One Photographer’s Cuba, Shot Over 60 Trips And 25 Years

A new book chronicles the country’s rapid pace of change over the past three decades.

Photographer Manuello Paganelli journeyed to Cuba for the first time in 1988. “I saw the country in black and white, like a Humphrey Bogart movie,” he says, recalling the dated clothing people wore and the vintage automobiles rambling through the streets. Since then, he’s trekked to Cuba 60 times, photographing the people he’s met, friends he’s made, and cities he’s experienced. His new tome, Cuba: A Personal Journey (Daylight Books, 2016), chronicles his experience in the country.


“Time stopped in 1959 and [the country] hadn’t advanced with technology,” he says. “Now you have brand new Mercedes, all those BMWs, and cars from Asian manufacturers. There’s been an accelerated catch-up; it’s been a fast learning curve.”

Paganelli, who is Italian and Cuban, initially ventured to Cuba to learn more about his cultural heritage and personal history. But for subsequent trips, he adopted the mindset of a documentarian there to communicate the everyday life of people living in country that few outsiders understood. “To most Cubans, I was someone from Mars or from a distant galaxy because they hadn’t met or seen a tourist,” he says. “There were international travelers but not for tourism. It was an adventure [for me]. There was no infrastructure. Everything was dilapidated and beautiful.”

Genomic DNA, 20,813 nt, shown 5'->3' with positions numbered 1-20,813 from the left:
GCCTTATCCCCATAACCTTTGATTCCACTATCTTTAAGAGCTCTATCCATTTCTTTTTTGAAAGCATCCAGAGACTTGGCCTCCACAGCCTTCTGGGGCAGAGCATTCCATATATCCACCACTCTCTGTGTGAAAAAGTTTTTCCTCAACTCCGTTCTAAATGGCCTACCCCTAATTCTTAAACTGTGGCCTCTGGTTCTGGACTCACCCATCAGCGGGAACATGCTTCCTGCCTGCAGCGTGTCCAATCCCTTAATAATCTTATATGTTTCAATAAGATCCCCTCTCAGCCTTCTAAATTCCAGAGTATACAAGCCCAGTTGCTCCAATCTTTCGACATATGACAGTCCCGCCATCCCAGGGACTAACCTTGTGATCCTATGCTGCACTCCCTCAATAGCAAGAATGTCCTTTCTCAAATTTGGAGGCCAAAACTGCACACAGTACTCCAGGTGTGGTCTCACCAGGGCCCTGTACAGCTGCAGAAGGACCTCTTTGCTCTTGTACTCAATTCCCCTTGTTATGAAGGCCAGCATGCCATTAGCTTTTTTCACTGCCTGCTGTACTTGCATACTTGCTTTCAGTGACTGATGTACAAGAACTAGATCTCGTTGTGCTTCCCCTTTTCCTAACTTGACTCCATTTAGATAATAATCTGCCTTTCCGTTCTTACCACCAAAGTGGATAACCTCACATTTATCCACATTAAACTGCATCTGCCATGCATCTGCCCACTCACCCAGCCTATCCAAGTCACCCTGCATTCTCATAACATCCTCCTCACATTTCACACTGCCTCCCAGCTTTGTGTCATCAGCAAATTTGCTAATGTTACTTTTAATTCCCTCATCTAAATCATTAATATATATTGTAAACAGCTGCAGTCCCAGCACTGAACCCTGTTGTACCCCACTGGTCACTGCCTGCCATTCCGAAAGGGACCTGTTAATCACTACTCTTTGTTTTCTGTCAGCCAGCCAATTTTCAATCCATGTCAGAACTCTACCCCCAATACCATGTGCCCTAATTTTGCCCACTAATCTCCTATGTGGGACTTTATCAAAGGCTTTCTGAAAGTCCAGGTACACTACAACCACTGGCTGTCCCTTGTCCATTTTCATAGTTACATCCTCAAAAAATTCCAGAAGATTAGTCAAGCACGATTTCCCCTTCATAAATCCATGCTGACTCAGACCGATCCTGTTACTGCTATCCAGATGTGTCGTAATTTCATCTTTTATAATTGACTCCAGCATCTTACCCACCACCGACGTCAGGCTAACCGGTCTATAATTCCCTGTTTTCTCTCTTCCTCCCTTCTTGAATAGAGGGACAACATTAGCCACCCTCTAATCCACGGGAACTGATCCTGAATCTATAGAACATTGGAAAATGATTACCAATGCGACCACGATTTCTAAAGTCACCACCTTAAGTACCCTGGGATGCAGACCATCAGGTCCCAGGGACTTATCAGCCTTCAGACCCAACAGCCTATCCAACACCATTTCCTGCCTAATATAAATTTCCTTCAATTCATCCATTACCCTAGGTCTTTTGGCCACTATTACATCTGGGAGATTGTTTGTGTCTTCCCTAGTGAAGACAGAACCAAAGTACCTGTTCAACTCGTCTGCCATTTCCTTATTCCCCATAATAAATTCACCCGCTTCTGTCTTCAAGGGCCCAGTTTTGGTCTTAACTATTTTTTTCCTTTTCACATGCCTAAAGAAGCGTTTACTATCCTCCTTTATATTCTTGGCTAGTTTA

At the time Cuba was still occupied by the Soviet Union and few people traveled to the country. After the Soviet Union withdrew its presence in 1991, Paganelli witnessed the scarcity that resulted from the absence of food and medicine imports from the country. “There were times that I just ate black beans all day and maybe one day I also had some rice,” he says.

In Paganelli’s eye, the country began to right itself around 1995, as he started to notice capitalism start to take hold and grow across the board. “That year, I had dinner with some friends in Cuba and they didn’t know about capitalism, they didn’t know about making money,” he says. “I was telling a friend, I’d rather eat at your house because your food is better [than the restaurants’] and you can earn the money, but he was afraid of receiving my money. He didn’t have the mentality of ‘money, money, money.’ Little by little the people started doing the same [by opening small underground businesses of their own].”

In the years following, Paganelli saw more and more international travelers coming to explore Cuba. He even began to host his own photography-driven tours of the country. “Today when I go, the participants on my photo tours have access of nice hotels and nice rooms, cold water, hot water, air conditioning; I didn’t have those privileges,” he says. “I remember one time I was traveling with a couple of my cousins and one ran out of the bathroom because tadpoles were coming out of the shower head. Tourists today would never see that.”

In compiling the book, Paganelli wants readers to experience a time warp. “I hope they get to see Cuba the way I saw it in those early years,” he says. “Hopefully they feel what I felt.”


Pre-order Cuba: A Personal Journey from Amazon and spy a few photos in the slideshow above.

[All Photos: Manuello Paganelli]

About the author

Diana Budds is a New York–based writer covering design and the built environment.